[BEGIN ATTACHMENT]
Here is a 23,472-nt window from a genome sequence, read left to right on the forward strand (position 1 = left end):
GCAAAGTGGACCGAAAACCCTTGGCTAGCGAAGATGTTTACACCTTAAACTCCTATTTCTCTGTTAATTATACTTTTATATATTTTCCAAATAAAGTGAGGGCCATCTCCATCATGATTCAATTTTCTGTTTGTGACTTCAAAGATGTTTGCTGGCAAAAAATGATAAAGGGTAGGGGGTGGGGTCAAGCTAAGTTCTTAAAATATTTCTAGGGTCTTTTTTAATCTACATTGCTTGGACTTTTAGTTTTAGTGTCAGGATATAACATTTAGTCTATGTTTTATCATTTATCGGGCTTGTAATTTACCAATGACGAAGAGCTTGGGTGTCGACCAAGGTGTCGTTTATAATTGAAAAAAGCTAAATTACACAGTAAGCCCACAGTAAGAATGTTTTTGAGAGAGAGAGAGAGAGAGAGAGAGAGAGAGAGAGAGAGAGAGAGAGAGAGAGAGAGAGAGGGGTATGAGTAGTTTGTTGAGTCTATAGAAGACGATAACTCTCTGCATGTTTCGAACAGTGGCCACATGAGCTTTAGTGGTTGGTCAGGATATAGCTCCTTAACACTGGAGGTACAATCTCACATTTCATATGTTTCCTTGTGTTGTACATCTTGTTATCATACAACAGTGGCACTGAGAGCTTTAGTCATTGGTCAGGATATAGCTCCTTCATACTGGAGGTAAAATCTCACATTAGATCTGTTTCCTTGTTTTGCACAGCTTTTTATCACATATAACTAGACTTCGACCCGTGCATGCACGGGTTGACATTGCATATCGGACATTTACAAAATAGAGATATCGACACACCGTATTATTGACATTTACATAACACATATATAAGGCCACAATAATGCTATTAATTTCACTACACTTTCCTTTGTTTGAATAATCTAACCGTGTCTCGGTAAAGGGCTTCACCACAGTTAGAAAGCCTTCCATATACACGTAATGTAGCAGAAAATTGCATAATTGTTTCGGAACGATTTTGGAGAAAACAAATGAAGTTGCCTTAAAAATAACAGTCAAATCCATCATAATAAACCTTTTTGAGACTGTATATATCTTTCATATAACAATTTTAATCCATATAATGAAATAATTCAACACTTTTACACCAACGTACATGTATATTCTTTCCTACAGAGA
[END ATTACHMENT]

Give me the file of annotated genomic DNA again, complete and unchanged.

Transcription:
Here is a 23,472-nt window from a genome sequence, read left to right on the forward strand (position 1 = left end):
GCAAAGTGGACCGAAAACCCTTGGCTAGCGAAGATGTTTACACCTTAAACTCCTATTTCTCTGTTAATTATACTTTTATATATTTTCCAAATAAAGTGAGGGCCATCTCCATCATGATTCAATTTTCTGTTTGTGACTTCAAAGATGTTTGCTGGCAAAAAATGATAAAGGGTAGGGGGTGGGGTCAAGCTAAGTTCTTAAAATATTTCTAGGGTCTTTTTTAATCTACATTGCTTGGACTTTTAGTTTTAGTGTCAGGATATAACATTTAGTCTATGTTTTATCATTTATCGGGCTTGTAATTTACCAATGACGAAGAGCTTGGGTGTCGACCAAGGTGTCGTTTATAATTGAAAAAAGCTAAATTACACAGTAAGCCCACAGTAAGAATGTTTTTGAGAGAGAGAGAGAGAGAGAGAGAGAGAGAGAGAGAGAGAGAGAGAGAGAGAGAGAGAGAGGGGTATGAGTAGTTTGTTGAGTCTATAGAAGACGATAACTCTCTGCATGTTTCGAACAGTGGCCACATGAGCTTTAGTGGTTGGTCAGGATATAGCTCCTTAACACTGGAGGTACAATCTCACATTTCATATGTTTCCTTGTGTTGTACATCTTGTTATCATACAACAGTGGCACTGAGAGCTTTAGTCATTGGTCAGGATATAGCTCCTTCATACTGGAGGTAAAATCTCACATTAGATCTGTTTCCTTGTTTTGCACAGCTTTTTATCACATATAACTAGACTTCGACCCGTGCATGCACGGGTTGACATTGCATATCGGACATTTACAAAATAGAGATATCGACACACCGTATTATTGACATTTACATAACACATATATAAGGCCACAATAATGCTATTAATTTCACTACACTTTCCTTTGTTTGAATAATCTAACCGTGTCTCGGTAAAGGGCTTCACCACAGTTAGAAAGCCTTCCATATACACGTAATGTAGCAGAAAATTGCATAATTGTTTCGGAACGATTTTGGAGAAAACAAATGAAGTTGCCTTAAAAATAACAGTCAAATCCATCATAATAAACCTTTTTGAGACTGTATATATCTTTCATATAACAATTTTAATCCATATAATGAAATAATTCAACACTTTTACACCAACGTACATGTATATTCTTTCCTACAGAGA